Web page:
Overthrowing Roe Without Overthrowing Roe

Overthrowing Roe Without Overthrowing Roe
Activists in front of the Supreme Court during the 47th annual March for Life. Photo:Getty

On Wednesday, the Supreme Court will hear oral arguments in a case that could loudly overturn Roe v. Wade—or, more likely and more insidiously, quietly render it an air-quoted technicality. It is the first abortion case to come before the conservative-majority court, stacked by Trump appointees Neil Gorsuch and Brett Kavanaugh, and reproductive rights activists fear it will open the floodgates to legal incursions meant to strategically and systematically erode the right to abortion in this country. The court’s ruling could enable a new era of anti-abortion activism that makes the incremental back-door assaults on Roe in past years seem tame and inefficient by comparison.

The case, June Medical Services v. Russo, is a challenge to a Louisiana law requiring abortion providers to have hospital admittance privileges within a 30-mile radius, which anti-abortion activists have found is a stunningly effective way to shutter clinics en masse, due to prohibitive requirements. In fact, the Louisiana law is nearly identical to Texas’s HB 2, which similarly required hospital admittance privileges and led to the shutdown of 21 of the states’ 40 clinics. (Perhaps you recall Sen. Wendy Davis 11-hour filibuster in 2013, which temporarily delayed the bill’s passage.) This approach is equally brilliant and morally corrupt: Under the guise of concern for women’s health (there is no valid medical argument for the hospital requirement), anti-abortion activists render the procedure broadly inaccessible in a given state.

This was previously acknowledged by the Supreme Court in a successful challenge to HB 2. In 2016, just four years ago, the court ruled in Whole Woman’s Health v. Hellerstedt that admittance privileges were medically unwarranted and created an “undue burden” on the right to abortion. That burden has been the intentional aim of anti-abortion activists for the last several years with the rise of Targeted Regulation of Abortion Providers (or TRAP) laws, which, rather than outright banning the procedure, impose prohibitive restrictions. Now, though, we have a conservative majority Supreme Court that could rule differently.

The June medical case is about whether states can restrict abortion to the point that it’s inaccessible, essentially rendering Roe v. Wade meaningless.

It is possible for the court to use June Medical Services v. Russo as an opportunity to overthrow Roe outright, but the more likely outcome is that the Louisiana law will be upheld. If that happens, it would not only shutter all but one of the abortion clinics in Louisiana, but also pave the way for similar legislation in other states. Of course, TRAP laws are a way to make abortion inaccessible without directly outlawing it. Reproductive rights activists have sounded this alarm for many years, but this case has the power to accelerate and enshrine that process.

“At its heart, the June medical case is about whether states can restrict abortion to the point that it’s inaccessible, essentially rendering Roe v. Wade meaningless,” said Kelley Robinson, executive director of Planned Parenthood Action Fund, on a conference call Tuesday with reporters. “Though Louisianans will be the first people to feel the impact of this case, there’s no doubt that this case will have reverberations throughout this country.”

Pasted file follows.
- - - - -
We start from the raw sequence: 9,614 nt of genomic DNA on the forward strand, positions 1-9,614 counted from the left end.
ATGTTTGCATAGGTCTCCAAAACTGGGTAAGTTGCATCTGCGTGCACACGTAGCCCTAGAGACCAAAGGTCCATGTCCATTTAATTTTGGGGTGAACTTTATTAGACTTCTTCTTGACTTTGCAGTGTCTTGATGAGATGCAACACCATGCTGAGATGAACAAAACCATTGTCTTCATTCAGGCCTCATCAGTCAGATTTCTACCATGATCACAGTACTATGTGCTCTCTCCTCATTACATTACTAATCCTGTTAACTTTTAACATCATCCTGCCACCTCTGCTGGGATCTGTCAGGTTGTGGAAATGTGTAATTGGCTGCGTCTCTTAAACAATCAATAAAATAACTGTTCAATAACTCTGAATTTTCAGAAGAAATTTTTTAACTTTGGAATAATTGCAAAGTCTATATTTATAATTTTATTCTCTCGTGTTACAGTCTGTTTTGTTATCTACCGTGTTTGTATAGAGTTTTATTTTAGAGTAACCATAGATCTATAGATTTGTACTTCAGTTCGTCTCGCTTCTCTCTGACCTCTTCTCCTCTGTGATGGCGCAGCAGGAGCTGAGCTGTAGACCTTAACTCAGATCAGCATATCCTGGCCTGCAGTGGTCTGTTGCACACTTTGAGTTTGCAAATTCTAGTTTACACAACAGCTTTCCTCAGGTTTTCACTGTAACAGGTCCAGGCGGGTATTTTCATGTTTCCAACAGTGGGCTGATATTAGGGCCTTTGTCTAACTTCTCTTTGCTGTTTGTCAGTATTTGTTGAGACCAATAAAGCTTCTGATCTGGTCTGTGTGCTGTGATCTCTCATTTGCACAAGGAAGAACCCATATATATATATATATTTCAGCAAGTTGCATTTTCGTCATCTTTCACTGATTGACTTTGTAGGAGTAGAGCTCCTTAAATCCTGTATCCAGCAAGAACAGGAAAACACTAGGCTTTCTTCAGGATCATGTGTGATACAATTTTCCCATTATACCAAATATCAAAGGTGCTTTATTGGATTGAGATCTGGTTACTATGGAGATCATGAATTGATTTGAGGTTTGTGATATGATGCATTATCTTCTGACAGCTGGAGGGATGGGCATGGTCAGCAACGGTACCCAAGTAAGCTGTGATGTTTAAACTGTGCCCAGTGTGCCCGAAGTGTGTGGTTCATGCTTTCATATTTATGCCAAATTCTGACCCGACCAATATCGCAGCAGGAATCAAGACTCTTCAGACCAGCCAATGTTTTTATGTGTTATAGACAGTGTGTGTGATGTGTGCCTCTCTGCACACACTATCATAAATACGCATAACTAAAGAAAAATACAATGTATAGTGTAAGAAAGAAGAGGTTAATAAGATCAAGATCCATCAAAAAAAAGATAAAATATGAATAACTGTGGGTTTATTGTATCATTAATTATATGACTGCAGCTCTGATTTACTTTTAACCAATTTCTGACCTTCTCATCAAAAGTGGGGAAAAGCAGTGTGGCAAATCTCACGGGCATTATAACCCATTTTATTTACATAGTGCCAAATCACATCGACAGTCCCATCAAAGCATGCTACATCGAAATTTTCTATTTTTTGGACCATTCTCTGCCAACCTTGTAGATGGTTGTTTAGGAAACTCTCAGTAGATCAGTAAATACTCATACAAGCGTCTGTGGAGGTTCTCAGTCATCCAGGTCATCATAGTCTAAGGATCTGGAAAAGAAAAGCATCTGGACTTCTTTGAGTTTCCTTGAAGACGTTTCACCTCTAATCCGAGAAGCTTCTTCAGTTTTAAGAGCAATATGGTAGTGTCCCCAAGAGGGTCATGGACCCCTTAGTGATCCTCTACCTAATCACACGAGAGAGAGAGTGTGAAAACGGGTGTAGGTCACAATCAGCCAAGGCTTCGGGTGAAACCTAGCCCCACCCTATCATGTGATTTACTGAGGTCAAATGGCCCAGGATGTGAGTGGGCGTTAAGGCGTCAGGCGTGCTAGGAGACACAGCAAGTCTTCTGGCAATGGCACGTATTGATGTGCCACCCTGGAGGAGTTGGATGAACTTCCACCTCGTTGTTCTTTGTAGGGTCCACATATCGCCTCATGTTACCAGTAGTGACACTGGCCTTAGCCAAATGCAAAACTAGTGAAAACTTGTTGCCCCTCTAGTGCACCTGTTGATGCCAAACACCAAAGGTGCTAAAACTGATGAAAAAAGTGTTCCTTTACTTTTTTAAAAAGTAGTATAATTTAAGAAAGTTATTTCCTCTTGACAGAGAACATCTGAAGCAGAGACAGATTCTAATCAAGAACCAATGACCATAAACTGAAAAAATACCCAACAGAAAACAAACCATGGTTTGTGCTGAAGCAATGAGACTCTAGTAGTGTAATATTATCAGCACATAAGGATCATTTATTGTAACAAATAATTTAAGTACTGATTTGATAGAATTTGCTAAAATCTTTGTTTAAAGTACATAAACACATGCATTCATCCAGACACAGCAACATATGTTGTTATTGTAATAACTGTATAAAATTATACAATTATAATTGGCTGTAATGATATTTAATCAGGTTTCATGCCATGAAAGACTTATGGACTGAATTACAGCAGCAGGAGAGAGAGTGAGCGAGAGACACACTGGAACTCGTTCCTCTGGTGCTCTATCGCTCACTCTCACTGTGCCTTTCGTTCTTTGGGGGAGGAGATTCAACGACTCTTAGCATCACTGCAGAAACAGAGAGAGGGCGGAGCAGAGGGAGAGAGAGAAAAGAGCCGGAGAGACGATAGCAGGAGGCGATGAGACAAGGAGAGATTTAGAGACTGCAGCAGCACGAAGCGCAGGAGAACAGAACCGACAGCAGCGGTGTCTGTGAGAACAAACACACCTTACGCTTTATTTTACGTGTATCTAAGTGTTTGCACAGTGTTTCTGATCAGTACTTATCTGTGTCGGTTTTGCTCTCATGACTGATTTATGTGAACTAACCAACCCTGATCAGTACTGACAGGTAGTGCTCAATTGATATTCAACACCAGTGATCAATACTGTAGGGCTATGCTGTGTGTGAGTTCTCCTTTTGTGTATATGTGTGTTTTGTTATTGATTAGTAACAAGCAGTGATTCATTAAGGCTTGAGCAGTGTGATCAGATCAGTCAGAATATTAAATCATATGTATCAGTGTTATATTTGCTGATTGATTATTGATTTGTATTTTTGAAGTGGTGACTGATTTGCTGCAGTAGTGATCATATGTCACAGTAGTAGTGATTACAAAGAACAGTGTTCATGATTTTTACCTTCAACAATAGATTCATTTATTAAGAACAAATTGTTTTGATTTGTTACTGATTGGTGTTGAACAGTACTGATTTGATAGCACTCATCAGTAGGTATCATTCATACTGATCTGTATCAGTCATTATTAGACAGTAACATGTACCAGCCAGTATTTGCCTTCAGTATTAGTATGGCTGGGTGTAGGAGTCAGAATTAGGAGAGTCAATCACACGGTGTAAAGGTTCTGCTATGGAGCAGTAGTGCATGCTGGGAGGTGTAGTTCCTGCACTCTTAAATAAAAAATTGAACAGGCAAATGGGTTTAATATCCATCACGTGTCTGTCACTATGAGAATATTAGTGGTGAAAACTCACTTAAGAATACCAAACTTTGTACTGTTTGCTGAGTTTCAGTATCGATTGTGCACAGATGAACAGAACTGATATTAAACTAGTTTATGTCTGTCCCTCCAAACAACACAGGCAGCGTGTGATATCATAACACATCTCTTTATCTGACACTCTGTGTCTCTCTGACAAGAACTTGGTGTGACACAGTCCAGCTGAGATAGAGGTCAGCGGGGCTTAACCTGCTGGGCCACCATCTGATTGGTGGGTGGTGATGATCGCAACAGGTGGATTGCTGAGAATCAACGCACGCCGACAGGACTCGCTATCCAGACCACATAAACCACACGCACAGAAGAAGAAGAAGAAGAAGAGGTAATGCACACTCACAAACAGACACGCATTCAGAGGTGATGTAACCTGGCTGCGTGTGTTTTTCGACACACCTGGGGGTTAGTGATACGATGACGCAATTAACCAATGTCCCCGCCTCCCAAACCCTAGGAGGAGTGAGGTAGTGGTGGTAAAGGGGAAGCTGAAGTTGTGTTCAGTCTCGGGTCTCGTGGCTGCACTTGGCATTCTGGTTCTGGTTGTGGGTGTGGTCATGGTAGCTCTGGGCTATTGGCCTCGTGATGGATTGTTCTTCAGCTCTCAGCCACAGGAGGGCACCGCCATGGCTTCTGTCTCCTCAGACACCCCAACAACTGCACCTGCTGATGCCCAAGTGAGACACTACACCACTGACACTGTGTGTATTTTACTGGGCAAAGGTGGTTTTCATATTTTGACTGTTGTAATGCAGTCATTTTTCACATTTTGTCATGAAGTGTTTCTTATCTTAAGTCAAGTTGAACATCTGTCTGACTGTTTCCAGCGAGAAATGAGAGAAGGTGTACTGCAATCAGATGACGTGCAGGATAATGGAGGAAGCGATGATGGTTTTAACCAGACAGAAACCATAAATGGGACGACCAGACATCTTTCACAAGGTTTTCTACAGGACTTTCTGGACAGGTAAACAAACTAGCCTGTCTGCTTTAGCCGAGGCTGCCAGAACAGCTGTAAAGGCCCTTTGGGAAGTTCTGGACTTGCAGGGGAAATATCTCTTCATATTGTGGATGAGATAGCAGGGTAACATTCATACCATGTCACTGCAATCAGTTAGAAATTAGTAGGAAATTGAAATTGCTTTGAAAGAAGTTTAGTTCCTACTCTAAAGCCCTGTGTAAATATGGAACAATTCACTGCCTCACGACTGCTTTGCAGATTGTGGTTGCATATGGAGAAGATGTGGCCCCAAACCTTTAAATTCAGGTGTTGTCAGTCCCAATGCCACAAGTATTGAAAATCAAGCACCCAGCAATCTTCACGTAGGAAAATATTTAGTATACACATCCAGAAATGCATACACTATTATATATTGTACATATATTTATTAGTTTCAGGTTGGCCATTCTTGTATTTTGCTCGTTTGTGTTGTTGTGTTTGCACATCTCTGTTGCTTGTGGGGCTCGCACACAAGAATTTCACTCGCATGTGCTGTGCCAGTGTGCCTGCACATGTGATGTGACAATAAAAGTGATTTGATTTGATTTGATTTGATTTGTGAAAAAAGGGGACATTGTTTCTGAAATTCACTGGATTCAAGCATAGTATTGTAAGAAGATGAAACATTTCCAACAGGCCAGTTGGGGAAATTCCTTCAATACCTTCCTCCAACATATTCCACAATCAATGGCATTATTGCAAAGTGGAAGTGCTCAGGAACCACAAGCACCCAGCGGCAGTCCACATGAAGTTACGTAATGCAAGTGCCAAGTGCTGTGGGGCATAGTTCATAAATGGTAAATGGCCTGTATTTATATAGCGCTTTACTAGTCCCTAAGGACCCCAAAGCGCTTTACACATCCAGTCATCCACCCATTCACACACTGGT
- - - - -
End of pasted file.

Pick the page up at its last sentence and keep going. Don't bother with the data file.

Separate from, or perhaps in conjunction with, this ruling is the possibility that the court will limit the ability to bring lawsuits in cases just like this one, in which the plaintiffs are an abortion clinic and two physicians. As Ian Millhiser explains at Vox, this case is the consolidation of two separate ones, one of which addresses the question of “whether the right party brought this lawsuit in the first place,” the argument being that only pregnant people seeking abortions should be allowed to sue over their own, individual right to obtain an abortion. This is contrary to four-plus decades of precedent allowing for what’s known as “third-party standing” in which abortion providers can challenge restrictive state laws around abortion.

To be clear, almost every abortion case before the Supreme Court was brought by third-party plaintiffs. If the court rules in favor of this argument, reproductive rights activists could effectively lose the ability to fight TRAP laws, as well as other legal assaults, including state bans on abortion. Taken as a whole, the threat of the Supreme Court’s decision in June v. Russo is the realization of anti-abortion activists’ long-term game plan: strip away access to healthcare while claiming to be concerned for women’s health, usher in further state-by-state attacks, and, perhaps most disturbingly, prevent the ability to fight back. It is overthrowing Roe without overthrowing Roe.

As I began writing about this case, I found myself pressing my fingers to my eyes to staunch the stinging approach of tears. How do I feel? What am I thinking? I asked, as do many of us who are tasked with finding a take on the day’s news. All I could observe was the sensation of a howling wind sweeping across the plains of my hollowed out insides. Fatigue, sorrow, low-grade circumstantial depression. This is the cumulative effect of years and years spent watching the cunning, calculated strategy of anti-abortion activists—and now seeing that strategy find the favorable political circumstances under which they might truly thrive.

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